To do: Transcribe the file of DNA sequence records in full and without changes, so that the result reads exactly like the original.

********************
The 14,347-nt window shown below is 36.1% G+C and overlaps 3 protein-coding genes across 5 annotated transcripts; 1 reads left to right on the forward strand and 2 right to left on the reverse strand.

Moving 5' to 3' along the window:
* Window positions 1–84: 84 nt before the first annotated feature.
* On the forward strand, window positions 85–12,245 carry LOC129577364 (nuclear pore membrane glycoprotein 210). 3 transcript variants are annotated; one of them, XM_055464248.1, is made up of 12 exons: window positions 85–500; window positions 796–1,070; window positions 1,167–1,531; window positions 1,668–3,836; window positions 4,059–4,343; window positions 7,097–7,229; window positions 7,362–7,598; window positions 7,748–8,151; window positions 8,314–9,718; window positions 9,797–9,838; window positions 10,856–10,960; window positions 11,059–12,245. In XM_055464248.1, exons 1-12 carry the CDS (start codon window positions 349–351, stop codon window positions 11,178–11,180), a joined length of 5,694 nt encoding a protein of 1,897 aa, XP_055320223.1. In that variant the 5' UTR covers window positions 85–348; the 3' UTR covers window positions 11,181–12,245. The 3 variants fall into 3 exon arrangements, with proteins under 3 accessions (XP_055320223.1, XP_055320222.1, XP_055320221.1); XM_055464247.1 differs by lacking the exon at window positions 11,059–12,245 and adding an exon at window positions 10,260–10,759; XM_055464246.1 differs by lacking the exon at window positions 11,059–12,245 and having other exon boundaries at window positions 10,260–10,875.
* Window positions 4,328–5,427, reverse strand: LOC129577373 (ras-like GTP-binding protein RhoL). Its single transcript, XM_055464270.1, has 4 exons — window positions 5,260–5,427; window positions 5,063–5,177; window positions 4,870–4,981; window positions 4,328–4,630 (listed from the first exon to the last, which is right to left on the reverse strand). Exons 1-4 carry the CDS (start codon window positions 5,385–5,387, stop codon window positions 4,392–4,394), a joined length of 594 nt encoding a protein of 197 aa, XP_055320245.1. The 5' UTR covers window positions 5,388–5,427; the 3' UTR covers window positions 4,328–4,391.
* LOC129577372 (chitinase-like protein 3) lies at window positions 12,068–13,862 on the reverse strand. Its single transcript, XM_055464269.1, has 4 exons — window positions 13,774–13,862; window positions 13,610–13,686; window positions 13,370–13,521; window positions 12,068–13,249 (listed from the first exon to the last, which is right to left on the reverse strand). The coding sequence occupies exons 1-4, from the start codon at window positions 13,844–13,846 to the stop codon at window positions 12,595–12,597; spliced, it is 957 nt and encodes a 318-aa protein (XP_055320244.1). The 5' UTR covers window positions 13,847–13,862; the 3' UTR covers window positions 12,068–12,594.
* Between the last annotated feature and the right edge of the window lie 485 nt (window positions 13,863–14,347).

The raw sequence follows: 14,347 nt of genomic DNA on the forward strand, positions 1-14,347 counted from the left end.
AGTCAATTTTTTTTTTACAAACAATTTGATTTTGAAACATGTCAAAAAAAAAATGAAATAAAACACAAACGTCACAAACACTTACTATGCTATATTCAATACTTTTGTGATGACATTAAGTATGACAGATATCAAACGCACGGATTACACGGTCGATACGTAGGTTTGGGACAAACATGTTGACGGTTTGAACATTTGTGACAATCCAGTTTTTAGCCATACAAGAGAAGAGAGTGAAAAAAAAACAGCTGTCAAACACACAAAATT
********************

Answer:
The 14,347-nt window shown below is 36.1% G+C and overlaps 3 protein-coding genes across 5 annotated transcripts; 1 reads left to right on the forward strand and 2 right to left on the reverse strand.

Moving 5' to 3' along the window:
* Window positions 1–84: 84 nt before the first annotated feature.
* On the forward strand, window positions 85–12,245 carry LOC129577364 (nuclear pore membrane glycoprotein 210). 3 transcript variants are annotated; one of them, XM_055464248.1, is made up of 12 exons: window positions 85–500; window positions 796–1,070; window positions 1,167–1,531; window positions 1,668–3,836; window positions 4,059–4,343; window positions 7,097–7,229; window positions 7,362–7,598; window positions 7,748–8,151; window positions 8,314–9,718; window positions 9,797–9,838; window positions 10,856–10,960; window positions 11,059–12,245. In XM_055464248.1, exons 1-12 carry the CDS (start codon window positions 349–351, stop codon window positions 11,178–11,180), a joined length of 5,694 nt encoding a protein of 1,897 aa, XP_055320223.1. In that variant the 5' UTR covers window positions 85–348; the 3' UTR covers window positions 11,181–12,245. The 3 variants fall into 3 exon arrangements, with proteins under 3 accessions (XP_055320223.1, XP_055320222.1, XP_055320221.1); XM_055464247.1 differs by lacking the exon at window positions 11,059–12,245 and adding an exon at window positions 10,260–10,759; XM_055464246.1 differs by lacking the exon at window positions 11,059–12,245 and having other exon boundaries at window positions 10,260–10,875.
* Window positions 4,328–5,427, reverse strand: LOC129577373 (ras-like GTP-binding protein RhoL). Its single transcript, XM_055464270.1, has 4 exons — window positions 5,260–5,427; window positions 5,063–5,177; window positions 4,870–4,981; window positions 4,328–4,630 (listed from the first exon to the last, which is right to left on the reverse strand). Exons 1-4 carry the CDS (start codon window positions 5,385–5,387, stop codon window positions 4,392–4,394), a joined length of 594 nt encoding a protein of 197 aa, XP_055320245.1. The 5' UTR covers window positions 5,388–5,427; the 3' UTR covers window positions 4,328–4,391.
* LOC129577372 (chitinase-like protein 3) lies at window positions 12,068–13,862 on the reverse strand. Its single transcript, XM_055464269.1, has 4 exons — window positions 13,774–13,862; window positions 13,610–13,686; window positions 13,370–13,521; window positions 12,068–13,249 (listed from the first exon to the last, which is right to left on the reverse strand). The coding sequence occupies exons 1-4, from the start codon at window positions 13,844–13,846 to the stop codon at window positions 12,595–12,597; spliced, it is 957 nt and encodes a 318-aa protein (XP_055320244.1). The 5' UTR covers window positions 13,847–13,862; the 3' UTR covers window positions 12,068–12,594.
* Between the last annotated feature and the right edge of the window lie 485 nt (window positions 13,863–14,347).

The raw sequence follows: 14,347 nt of genomic DNA on the forward strand, positions 1-14,347 counted from the left end.
AGTCAATTTTTTTTTTACAAACAATTTGATTTTGAAACATGTCAAAAAAAAAATGAAATAAAACACAAACGTCACAAACACTTACTATGCTATATTCAATACTTTTGTGATGACATTAAGTATGACAGATATCAAACGCACGGATTACACGGTCGATACGTAGGTTTGGGACAAACATGTTGACGGTTTGAACATTTGTGACAATCCAGTTTTTAGCCATACAAGAGAAGAGAGTGAAAAAAAAACAGCTGTCAAACACACAAAATT